3. Sway: The Irresistible Pull of Irrational Behavior by Rom and Ori Brafman
Sway is a Business and Psychology book written by the brothers Rom Brafman and Ori Brafman, a psychologist and businessman, respectively. The Brafman brothers draw on research from several fields, including but not limited to social psychology
and behavioral economics, to conclude that irrational biases influence how we react to most stimuli in both the workplace and the home, with emotion instead of reason. Although not explicitly a book on neuromarketing, the Brafmans’ explanations of new
cognitive biases and logical fallacies have vast implications for marketers who are interested in new ways that the brain can be swayed to affect social and economic behavior. In fact the principles it extolls concerning group behavior and the strategies
it advocates for combating irrational biases have great potential for neuromarketers who want to mine hypotheses to test on the persuasiveness of certain advertisements that implement such biases. Published in 2008, Sway files in with many
similar books released around the same time, especially Malcolm Gladwell’s Blink and Richard Thaler’s Nudge, making it accessible to marketing newcomers, especially those who are skeptical of certain marketing methods and want to develop
less irrationally biased and more rationally driven marketing strategies.
4. Buyology: Truth and Lies About Why We Buy by Martin Lindstrom
Buyology is a Marketing and Psychology book written by the famous Danish brand consultant and one of Time Magazine’s most 100 Influential People of 2009. One of the first books to bring the practices and principles of neuromarketing
to a broad audience, Lindstrom draws on his experience as a researcher who has used neuroimaging for over 2,000 human subjects over a three-year period to design a $7 million study that was able to conclude the subconscious mind plays a major role in
affecting the consumer’s decision to buy or not to buy. Other conclusions Lindstrom is able to draw include the fact that health warnings do little to deter most smokers from smoking and can in fact have the opposite effect they intend; brands borrow
from religions by associating themselves with rituals and routines that make them stand out; and subliminal advertising is alive, well, and all around us despite governmental bans in many countries. Written primarily for a consumer audience, the book’s
straightforward delivery helped it reach the global business community, international journalists, and academic classrooms across the world, largely because its findings were new and original. Essentially the book that put current neuromarketing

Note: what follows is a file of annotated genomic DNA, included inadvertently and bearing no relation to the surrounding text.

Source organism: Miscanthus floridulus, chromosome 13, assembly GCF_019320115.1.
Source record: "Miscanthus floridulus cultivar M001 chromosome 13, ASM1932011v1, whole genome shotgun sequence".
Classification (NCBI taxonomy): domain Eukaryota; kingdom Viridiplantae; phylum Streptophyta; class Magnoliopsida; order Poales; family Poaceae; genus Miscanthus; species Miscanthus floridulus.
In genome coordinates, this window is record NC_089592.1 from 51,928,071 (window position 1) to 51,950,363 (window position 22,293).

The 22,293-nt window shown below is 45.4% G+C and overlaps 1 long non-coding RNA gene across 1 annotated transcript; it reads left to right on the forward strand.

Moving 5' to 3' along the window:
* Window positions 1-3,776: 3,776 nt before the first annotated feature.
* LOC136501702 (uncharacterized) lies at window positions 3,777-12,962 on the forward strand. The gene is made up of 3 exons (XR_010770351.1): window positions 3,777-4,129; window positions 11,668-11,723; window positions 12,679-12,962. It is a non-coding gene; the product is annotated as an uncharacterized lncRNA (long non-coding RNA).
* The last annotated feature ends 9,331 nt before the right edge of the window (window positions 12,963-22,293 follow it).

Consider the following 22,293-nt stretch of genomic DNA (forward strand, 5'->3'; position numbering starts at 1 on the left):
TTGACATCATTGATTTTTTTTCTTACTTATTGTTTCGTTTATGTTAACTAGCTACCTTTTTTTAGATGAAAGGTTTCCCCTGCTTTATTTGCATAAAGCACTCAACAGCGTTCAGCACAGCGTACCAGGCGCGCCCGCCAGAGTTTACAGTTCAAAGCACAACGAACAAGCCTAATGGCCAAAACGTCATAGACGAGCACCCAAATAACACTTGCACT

on the map as a serious field of inquiry, Buyology is an instant classic on neuromarketing that demands our full, undivided attention.
5. Hooked: How to Build Habit-Forming Products by Nir Eyal
Hooked is a Business and Psychology book written by Israeli-American author, educator, and entrepreneur, Nir Eyal. Published in 2014, Eyal’s book focuses on how certain products, especially technological ones, hook us into popular use. As the
culmination of years of research, client consultations, and practical experience, Hooked entertains examples like Twitter, Pinterest, and even a Bible app to answer the question of what do our brains look like on software as a service? Of course
startup junkies, brand managers, and all parties involved in developing a better understanding of how digital interfaces affect user behavior will find the book riveting. Eyal wrote it with them in mind. But its content also applies to the students
of neuromarketing because it explains why the discipline is so important: mindmapping gives us a leg up in understanding how content marketing strategies in the future will likely rely on getting us hooked by simple, attractive, and habit-forming design.
Indeed, Eyal writes “Companies who form strong user habits enjoy several benefits to their bottom line.” The implication is that if getting users hooked by design makes for forming strong habits, then companies who design with habit in mind will be
sure to rake in rewards. Inasmuch as this message relies on the powers of habit, Hooked is an excellent companion to our number one book above, as well as a fantastic stand-alone book about the virtues of crafting elegant user design for a
pleasant user experience.
The Art of Choosing is a Psychology and Business book written by Dr. Sheena S. Iyengar, a Professor of Business at Columbia Business School. As an expert on the dynamics of choice in the fields of both business and psychology, Dr. Iyengar wrote
the book for a broad audience to address some of her (and our) biggest questions about why we choose certain things over others, how we can improve our decision-making processes and their outcomes, as well as why we even desire choice in the first place.
Drawing on her own research, experience, and identity, Iyengar asks us to entertain the following proposition: “Your choices of which clothes to wear, which soda to drink, where you live, which school you attend and what to study, and of course your
profession all say something about you, and it’s your job to make sure they’re an accurate reflection of who you are. But who are you, really?” Of course we don’t entertain this proposition every time we choose to buy something, but Iyengar contends
identity considerations are part of every decision we make, whether we realize it or not. Such big ideas are ripe for neuromarketers to open their minds to, especially as issues of identity have strayed largely to the margins of neuroimaging research.
In other words, The Art of Choosing is perfect for new marketing scientists looking for hypotheses to test and theories to prove, as well as marketing students interested in where behavioral economics meets identity formation.
Brandwashed is the second Marketing and Psychology book written by Martin Lindstrom to appear on this list. Published in 2011, Brandwashed peels back another layer of the marketing industry’s onion to reveal tricks of his trade for